The Commons Bar Mk IX - MHoC Chat Thread Watch

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KingStannis
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#5281
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#5281
(Original post by RayApparently)
All this gets away from the fact that UKIP relies on votes from the less politically aware.
In fairness so does every party to an extent. Maybe except the liberals.
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RayApparently
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#5282
(Original post by KingStannis)
In fairness so does every party to an extent. Maybe except the liberals.
There's no denying that.
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James Milibanter
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(Original post by KingStannis)
In fairness so does every party to an extent. Maybe except the liberals.
Well as a Green Campaigner I have found that the majority of our support comes from the politically aware, I'd say that Labour and UKIP are the ones that gain most from the politically unaware. Hence why I hear from Kippers "get rid of the immigrants", and from Labourites "get rid of the tories", these people all know very little about what their parties stand for, or nearly anything at all about the political landscape as a whole.
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bun
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(Original post by James Milibanter)
Well as a Green Campaigner I have found that the majority of our support comes from the politically aware, I'd say that Labour and UKIP are the ones that gain most from the politically unaware. Hence why I hear from Kippers "get rid of the immigrants", and from Labourites "get rid of the tories", these people all know very little about what their parties stand for, or nearly anything at all about the political landscape as a whole.
I'd agree with you there. Think UKIP and Labour certainly are the least politically aware and educated. Greens I've always found a mix. You certainly get the odd 'angry voice' fed up at 'x y and z' but without thinking about consequences and voting green just to attack rich people. But, I also think the majority seem to come across as quite aware politically
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ByronicHero
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(Original post by bun)
I'd agree with you there. Think UKIP and Labour certainly are the least politically aware and educated. Greens I've always found a mix. You certainly get the odd 'angry voice' fed up at 'x y and z' but without thinking about consequences and voting green just to attack rich people. But, I also think the majority seem to come across as quite aware politically
I'm not sure how you expect Labour voters to be as "politically...educated" as Conservative voters when most Conservative voters are products of an education system which is massively biased in their favour,

In all seriousness, I don't think there is any great disparity between the political awareness of any of the parties "average" voters; though, if there is, I agree that it would be a product of green voters' hyper-political dogma which tends to be birthed on facebook and finds its terminus under the shoes of some kettle-forming policeman at some protest or another.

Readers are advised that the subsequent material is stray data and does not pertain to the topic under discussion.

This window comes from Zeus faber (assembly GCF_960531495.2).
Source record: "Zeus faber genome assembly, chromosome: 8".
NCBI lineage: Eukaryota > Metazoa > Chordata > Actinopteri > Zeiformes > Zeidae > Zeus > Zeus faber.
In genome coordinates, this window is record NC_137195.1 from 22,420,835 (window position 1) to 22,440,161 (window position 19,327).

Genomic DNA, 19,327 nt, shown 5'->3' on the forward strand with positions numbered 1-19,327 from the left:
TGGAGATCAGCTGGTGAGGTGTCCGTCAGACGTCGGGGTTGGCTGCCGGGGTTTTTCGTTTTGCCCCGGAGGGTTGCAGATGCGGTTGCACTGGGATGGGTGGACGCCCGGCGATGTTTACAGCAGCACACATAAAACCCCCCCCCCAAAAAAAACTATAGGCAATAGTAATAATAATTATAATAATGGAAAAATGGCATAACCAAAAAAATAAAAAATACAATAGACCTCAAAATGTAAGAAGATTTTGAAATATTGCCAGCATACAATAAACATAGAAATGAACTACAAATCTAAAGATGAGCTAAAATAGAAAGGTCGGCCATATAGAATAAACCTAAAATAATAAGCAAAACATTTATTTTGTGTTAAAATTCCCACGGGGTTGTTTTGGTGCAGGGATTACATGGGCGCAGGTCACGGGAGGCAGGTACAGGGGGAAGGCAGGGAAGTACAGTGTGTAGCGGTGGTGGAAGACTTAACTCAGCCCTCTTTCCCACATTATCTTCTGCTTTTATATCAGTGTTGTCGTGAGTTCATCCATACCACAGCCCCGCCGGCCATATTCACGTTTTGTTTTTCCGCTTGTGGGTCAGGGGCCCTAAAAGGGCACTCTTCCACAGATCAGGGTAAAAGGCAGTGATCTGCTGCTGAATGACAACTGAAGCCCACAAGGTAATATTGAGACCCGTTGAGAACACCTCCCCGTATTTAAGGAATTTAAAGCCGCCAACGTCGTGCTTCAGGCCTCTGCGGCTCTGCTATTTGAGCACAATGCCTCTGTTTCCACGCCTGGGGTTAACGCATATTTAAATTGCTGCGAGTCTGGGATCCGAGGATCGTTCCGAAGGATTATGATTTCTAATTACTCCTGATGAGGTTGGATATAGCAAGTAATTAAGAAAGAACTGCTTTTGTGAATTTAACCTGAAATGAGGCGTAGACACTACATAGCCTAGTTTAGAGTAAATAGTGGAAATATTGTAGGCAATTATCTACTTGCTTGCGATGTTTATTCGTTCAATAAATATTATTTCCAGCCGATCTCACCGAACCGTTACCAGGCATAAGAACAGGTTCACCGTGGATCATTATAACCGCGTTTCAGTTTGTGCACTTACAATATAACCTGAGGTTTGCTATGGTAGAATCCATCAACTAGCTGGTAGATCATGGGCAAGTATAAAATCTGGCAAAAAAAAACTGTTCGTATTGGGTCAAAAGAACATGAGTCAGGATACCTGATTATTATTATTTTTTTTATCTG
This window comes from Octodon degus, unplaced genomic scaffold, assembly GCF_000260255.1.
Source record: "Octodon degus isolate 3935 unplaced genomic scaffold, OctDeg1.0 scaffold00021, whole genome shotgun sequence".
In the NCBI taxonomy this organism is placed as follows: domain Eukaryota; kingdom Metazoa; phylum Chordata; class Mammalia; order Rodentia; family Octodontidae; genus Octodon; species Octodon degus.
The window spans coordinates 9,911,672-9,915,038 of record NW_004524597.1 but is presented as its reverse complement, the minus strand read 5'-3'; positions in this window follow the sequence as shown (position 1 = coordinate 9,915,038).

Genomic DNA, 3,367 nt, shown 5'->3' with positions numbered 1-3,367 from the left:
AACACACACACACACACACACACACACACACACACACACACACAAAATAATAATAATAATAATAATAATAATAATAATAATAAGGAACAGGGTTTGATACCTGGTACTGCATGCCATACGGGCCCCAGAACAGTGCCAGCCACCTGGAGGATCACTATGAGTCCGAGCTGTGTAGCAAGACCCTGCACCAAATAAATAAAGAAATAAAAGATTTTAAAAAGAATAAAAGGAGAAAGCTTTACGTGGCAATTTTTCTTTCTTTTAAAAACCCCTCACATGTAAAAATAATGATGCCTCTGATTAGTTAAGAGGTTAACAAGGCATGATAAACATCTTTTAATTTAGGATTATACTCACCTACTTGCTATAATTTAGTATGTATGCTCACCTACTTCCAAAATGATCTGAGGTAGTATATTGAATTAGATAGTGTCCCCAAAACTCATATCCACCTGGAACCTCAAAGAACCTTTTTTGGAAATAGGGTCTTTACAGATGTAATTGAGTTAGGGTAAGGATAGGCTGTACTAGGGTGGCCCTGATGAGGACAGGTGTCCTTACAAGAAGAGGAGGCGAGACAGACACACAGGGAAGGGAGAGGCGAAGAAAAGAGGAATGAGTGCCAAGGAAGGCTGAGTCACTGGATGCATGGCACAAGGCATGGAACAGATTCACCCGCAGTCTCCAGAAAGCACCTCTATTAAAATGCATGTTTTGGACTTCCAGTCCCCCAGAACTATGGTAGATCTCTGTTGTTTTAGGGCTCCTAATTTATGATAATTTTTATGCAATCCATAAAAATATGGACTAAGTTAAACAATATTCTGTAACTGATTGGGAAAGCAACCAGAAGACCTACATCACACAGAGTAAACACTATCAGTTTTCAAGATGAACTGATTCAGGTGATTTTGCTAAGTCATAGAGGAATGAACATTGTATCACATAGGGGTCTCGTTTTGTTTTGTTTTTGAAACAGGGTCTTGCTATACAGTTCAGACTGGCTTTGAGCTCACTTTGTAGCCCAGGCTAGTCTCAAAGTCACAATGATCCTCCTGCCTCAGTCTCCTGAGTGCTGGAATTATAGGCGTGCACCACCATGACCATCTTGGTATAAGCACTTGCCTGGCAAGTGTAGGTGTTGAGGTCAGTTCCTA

Anyway, I re-joined Labour at about 5AM yesterday morning in anticipation of a leadership election so that I can cast my vote in it.
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KingStannis
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(Original post by James Milibanter)
Well as a Green Campaigner I have found that the majority of our support comes from the politically aware, I'd say that Labour and UKIP are the ones that gain most from the politically unaware. Hence why I hear from Kippers "get rid of the immigrants", and from Labourites "get rid of the tories", these people all know very little about what their parties stand for, or nearly anything at all about the political landscape as a whole.
And Green's "get rid of economic policy" isn't popularism? Anti austerity is populist. Anti west minister is populist. Anti bankers is popularism. And they people who like these are, mostly, those who haven't given it much thought.

Because politically aware people realise taxing everything that moves and harming jobs won't bring about "equality". Because of course austerity isn't gratuitous cruelty invented by Tories; they previously wanted to match Labour's spending, and look at Greece for an example of the consequences of not following it it to at least some extent. Because ALL parties are west minister Parties by definition. And if you're politically aware enough to actually read the manifestos, then Tory and Labour plans were polls apart. Because despite causing the crash the economy couldn't run without bankers, and they contribute far more than you.
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That Bearded Man
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Interesting that the Independent write today that one of the most common responses to "why did you vote Conservative" was because they voted for their best local candidate
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Aph
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(Original post by That Bearded Man)
Interesting that the Independent write today that one of the most common responses to "why did you vote Conservative" was because they voted for their best local candidate
If that's true then abolishing parties might not be such a bad thing...
independents running only plus AV... Then ministers elect people to office within their own ranks.